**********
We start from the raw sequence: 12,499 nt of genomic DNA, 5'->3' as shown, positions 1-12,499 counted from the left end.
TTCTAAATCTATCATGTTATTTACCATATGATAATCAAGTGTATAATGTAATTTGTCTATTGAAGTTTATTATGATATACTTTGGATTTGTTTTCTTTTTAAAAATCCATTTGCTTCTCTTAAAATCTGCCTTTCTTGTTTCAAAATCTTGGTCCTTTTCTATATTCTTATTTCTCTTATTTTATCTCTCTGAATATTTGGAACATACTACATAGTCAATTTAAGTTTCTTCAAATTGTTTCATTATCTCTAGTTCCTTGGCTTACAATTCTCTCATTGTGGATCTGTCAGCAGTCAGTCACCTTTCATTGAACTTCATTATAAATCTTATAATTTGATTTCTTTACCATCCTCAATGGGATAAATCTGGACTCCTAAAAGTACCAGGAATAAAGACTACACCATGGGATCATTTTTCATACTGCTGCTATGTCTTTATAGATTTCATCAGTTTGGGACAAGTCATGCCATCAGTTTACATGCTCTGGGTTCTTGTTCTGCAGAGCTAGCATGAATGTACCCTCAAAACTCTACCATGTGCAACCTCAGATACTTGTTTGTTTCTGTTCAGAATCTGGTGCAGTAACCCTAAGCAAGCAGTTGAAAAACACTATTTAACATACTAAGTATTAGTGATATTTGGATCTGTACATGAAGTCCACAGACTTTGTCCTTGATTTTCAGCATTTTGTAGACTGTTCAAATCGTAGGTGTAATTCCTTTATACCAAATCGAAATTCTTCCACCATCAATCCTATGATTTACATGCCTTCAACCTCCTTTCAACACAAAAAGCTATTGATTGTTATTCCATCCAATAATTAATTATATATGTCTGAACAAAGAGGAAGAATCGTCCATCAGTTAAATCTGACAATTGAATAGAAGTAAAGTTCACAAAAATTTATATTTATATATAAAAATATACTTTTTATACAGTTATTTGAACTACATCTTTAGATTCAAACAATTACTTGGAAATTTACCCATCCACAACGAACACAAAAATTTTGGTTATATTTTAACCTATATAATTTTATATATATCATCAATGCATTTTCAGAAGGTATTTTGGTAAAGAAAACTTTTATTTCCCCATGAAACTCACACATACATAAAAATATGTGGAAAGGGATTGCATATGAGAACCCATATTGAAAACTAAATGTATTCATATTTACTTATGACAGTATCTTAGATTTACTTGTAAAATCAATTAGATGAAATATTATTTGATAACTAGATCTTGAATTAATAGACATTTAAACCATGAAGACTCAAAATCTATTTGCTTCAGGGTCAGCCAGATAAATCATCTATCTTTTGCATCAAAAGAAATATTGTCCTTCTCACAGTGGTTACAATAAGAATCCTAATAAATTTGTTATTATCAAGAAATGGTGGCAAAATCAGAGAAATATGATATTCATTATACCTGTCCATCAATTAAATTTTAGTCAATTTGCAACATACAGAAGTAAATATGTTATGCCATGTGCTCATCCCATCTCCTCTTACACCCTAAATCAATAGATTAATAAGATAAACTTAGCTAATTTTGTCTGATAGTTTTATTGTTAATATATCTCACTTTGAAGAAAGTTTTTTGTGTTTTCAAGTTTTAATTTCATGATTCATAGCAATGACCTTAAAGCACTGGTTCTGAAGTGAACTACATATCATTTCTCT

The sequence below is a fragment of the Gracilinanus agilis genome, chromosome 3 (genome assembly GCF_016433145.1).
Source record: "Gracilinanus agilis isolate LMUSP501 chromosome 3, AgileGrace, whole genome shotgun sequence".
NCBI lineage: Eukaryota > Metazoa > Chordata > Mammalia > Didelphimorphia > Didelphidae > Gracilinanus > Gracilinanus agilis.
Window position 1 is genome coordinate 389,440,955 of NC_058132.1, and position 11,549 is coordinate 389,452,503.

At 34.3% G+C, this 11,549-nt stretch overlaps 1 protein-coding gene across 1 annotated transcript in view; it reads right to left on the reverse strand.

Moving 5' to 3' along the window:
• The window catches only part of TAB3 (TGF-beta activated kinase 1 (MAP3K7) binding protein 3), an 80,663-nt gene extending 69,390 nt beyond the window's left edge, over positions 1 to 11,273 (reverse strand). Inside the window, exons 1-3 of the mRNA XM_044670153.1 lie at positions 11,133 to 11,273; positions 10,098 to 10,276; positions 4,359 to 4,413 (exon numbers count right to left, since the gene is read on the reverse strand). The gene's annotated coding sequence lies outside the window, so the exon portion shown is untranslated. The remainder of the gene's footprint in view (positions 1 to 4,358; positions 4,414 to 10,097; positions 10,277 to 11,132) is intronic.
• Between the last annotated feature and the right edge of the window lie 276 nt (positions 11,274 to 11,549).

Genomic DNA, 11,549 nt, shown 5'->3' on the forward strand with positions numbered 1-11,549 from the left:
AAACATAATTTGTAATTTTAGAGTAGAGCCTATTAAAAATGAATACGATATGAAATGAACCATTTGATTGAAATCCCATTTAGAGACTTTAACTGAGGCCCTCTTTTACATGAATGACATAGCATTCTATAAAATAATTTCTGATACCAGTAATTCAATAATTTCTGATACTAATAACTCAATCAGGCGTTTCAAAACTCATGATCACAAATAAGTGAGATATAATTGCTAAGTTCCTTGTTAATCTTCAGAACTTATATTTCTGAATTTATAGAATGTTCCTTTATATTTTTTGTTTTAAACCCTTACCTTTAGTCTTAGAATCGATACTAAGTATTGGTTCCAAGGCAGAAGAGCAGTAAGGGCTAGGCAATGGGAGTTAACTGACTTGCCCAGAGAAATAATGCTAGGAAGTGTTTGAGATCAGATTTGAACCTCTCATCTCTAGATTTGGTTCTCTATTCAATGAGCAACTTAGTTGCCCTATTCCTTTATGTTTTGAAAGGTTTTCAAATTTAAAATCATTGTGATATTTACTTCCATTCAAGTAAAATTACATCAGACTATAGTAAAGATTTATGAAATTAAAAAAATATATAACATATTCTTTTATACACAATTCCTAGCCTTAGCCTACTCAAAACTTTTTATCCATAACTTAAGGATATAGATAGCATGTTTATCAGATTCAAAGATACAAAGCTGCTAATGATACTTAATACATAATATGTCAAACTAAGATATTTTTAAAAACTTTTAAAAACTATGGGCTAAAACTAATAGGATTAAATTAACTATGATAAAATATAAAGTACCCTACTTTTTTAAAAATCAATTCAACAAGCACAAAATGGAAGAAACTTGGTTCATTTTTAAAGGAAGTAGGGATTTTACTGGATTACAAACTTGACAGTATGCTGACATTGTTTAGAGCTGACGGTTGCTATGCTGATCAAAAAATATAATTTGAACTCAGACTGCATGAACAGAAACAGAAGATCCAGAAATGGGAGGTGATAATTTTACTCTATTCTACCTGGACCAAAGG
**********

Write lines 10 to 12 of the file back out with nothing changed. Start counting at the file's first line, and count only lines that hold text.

• Between the last annotated feature and the right edge of the window lie 276 nt (positions 11,274 to 11,549).

Genomic DNA, 11,549 nt, shown 5'->3' on the forward strand with positions numbered 1-11,549 from the left:
AAACATAATTTGTAATTTTAGAGTAGAGCCTATTAAAAATGAATACGATATGAAATGAACCATTTGATTGAAATCCCATTTAGAGACTTTAACTGAGGCCCTCTTTTACATGAATGACATAGCATTCTATAAAATAATTTCTGATACCAGTAATTCAATAATTTCTGATACTAATAACTCAATCAGGCGTTTCAAAACTCATGATCACAAATAAGTGAGATATAATTGCTAAGTTCCTTGTTAATCTTCAGAACTTATATTTCTGAATTTATAGAATGTTCCTTTATATTTTTTGTTTTAAACCCTTACCTTTAGTCTTAGAATCGATACTAAGTATTGGTTCCAAGGCAGAAGAGCAGTAAGGGCTAGGCAATGGGAGTTAACTGACTTGCCCAGAGAAATAATGCTAGGAAGTGTTTGAGATCAGATTTGAACCTCTCATCTCTAGATTTGGTTCTCTATTCAATGAGCAACTTAGTTGCCCTATTCCTTTATGTTTTGAAAGGTTTTCAAATTTAAAATCATTGTGATATTTACTTCCATTCAAGTAAAATTACATCAGACTATAGTAAAGATTTATGAAATTAAAAAAATATATAACATATTCTTTTATACACAATTCCTAGCCTTAGCCTACTCAAAACTTTTTATCCATAACTTAAGGATATAGATAGCATGTTTATCAGATTCAAAGATACAAAGCTGCTAATGATACTTAATACATAATATGTCAAACTAAGATATTTTTAAAAACTTTTAAAAACTATGGGCTAAAACTAATAGGATTAAATTAACTATGATAAAATATAAAGTACCCTACTTTTTTAAAAATCAATTCAACAAGCACAAAATGGAAGAAACTTGGTTCATTTTTAAAGGAAGTAGGGATTTTACTGGATTACAAACTTGACAGTATGCTGACATTGTTTAGAGCTGACGGTTGCTATGCTGATCAAAAAATATAATTTGAACTCAGACTGCATGAACAGAAACAGAAGATCCAGAAATGGGAGGTGATAATTTTACTCTATTCTACCTGGACCAAAGG